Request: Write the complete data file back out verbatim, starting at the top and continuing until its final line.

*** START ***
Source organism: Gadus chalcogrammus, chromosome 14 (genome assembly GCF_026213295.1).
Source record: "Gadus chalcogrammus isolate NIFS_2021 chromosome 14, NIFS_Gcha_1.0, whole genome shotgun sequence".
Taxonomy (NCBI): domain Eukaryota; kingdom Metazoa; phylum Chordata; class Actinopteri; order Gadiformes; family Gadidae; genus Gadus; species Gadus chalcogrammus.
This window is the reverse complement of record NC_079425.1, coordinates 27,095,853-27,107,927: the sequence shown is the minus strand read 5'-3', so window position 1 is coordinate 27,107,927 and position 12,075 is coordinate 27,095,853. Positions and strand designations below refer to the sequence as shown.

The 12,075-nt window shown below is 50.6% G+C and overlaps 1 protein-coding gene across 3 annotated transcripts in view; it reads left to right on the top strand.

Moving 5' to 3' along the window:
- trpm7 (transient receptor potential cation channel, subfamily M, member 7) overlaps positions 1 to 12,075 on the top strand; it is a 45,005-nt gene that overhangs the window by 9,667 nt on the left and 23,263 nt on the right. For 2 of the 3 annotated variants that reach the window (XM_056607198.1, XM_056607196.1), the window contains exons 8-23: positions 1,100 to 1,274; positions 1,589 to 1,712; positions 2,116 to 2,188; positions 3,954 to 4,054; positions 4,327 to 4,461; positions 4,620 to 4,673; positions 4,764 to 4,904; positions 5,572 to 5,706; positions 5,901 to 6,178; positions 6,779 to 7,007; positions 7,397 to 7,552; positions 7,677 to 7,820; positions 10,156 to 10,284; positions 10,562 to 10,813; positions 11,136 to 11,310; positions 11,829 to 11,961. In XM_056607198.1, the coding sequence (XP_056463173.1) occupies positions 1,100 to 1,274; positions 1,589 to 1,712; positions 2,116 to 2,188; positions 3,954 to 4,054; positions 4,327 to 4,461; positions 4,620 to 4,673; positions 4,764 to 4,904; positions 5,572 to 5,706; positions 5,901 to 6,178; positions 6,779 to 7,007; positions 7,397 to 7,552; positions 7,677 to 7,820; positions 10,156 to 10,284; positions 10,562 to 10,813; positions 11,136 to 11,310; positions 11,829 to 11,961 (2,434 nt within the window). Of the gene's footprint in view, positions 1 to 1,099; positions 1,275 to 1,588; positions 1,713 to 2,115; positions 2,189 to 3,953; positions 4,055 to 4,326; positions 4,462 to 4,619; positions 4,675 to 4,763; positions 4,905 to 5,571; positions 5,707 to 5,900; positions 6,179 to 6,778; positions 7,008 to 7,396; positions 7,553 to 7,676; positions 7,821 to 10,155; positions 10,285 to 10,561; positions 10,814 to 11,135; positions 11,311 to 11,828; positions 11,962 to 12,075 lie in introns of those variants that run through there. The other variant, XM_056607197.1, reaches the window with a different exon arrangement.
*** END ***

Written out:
Source organism: Gadus chalcogrammus, chromosome 14 (genome assembly GCF_026213295.1).
Source record: "Gadus chalcogrammus isolate NIFS_2021 chromosome 14, NIFS_Gcha_1.0, whole genome shotgun sequence".
Taxonomy (NCBI): domain Eukaryota; kingdom Metazoa; phylum Chordata; class Actinopteri; order Gadiformes; family Gadidae; genus Gadus; species Gadus chalcogrammus.
This window is the reverse complement of record NC_079425.1, coordinates 27,095,853-27,107,927: the sequence shown is the minus strand read 5'-3', so window position 1 is coordinate 27,107,927 and position 12,075 is coordinate 27,095,853. Positions and strand designations below refer to the sequence as shown.

The 12,075-nt window shown below is 50.6% G+C and overlaps 1 protein-coding gene across 3 annotated transcripts in view; it reads left to right on the top strand.

Moving 5' to 3' along the window:
- trpm7 (transient receptor potential cation channel, subfamily M, member 7) overlaps positions 1 to 12,075 on the top strand; it is a 45,005-nt gene that overhangs the window by 9,667 nt on the left and 23,263 nt on the right. For 2 of the 3 annotated variants that reach the window (XM_056607198.1, XM_056607196.1), the window contains exons 8-23: positions 1,100 to 1,274; positions 1,589 to 1,712; positions 2,116 to 2,188; positions 3,954 to 4,054; positions 4,327 to 4,461; positions 4,620 to 4,673; positions 4,764 to 4,904; positions 5,572 to 5,706; positions 5,901 to 6,178; positions 6,779 to 7,007; positions 7,397 to 7,552; positions 7,677 to 7,820; positions 10,156 to 10,284; positions 10,562 to 10,813; positions 11,136 to 11,310; positions 11,829 to 11,961. In XM_056607198.1, the coding sequence (XP_056463173.1) occupies positions 1,100 to 1,274; positions 1,589 to 1,712; positions 2,116 to 2,188; positions 3,954 to 4,054; positions 4,327 to 4,461; positions 4,620 to 4,673; positions 4,764 to 4,904; positions 5,572 to 5,706; positions 5,901 to 6,178; positions 6,779 to 7,007; positions 7,397 to 7,552; positions 7,677 to 7,820; positions 10,156 to 10,284; positions 10,562 to 10,813; positions 11,136 to 11,310; positions 11,829 to 11,961 (2,434 nt within the window). Of the gene's footprint in view, positions 1 to 1,099; positions 1,275 to 1,588; positions 1,713 to 2,115; positions 2,189 to 3,953; positions 4,055 to 4,326; positions 4,462 to 4,619; positions 4,675 to 4,763; positions 4,905 to 5,571; positions 5,707 to 5,900; positions 6,179 to 6,778; positions 7,008 to 7,396; positions 7,553 to 7,676; positions 7,821 to 10,155; positions 10,285 to 10,561; positions 10,814 to 11,135; positions 11,311 to 11,828; positions 11,962 to 12,075 lie in introns of those variants that run through there. The other variant, XM_056607197.1, reaches the window with a different exon arrangement.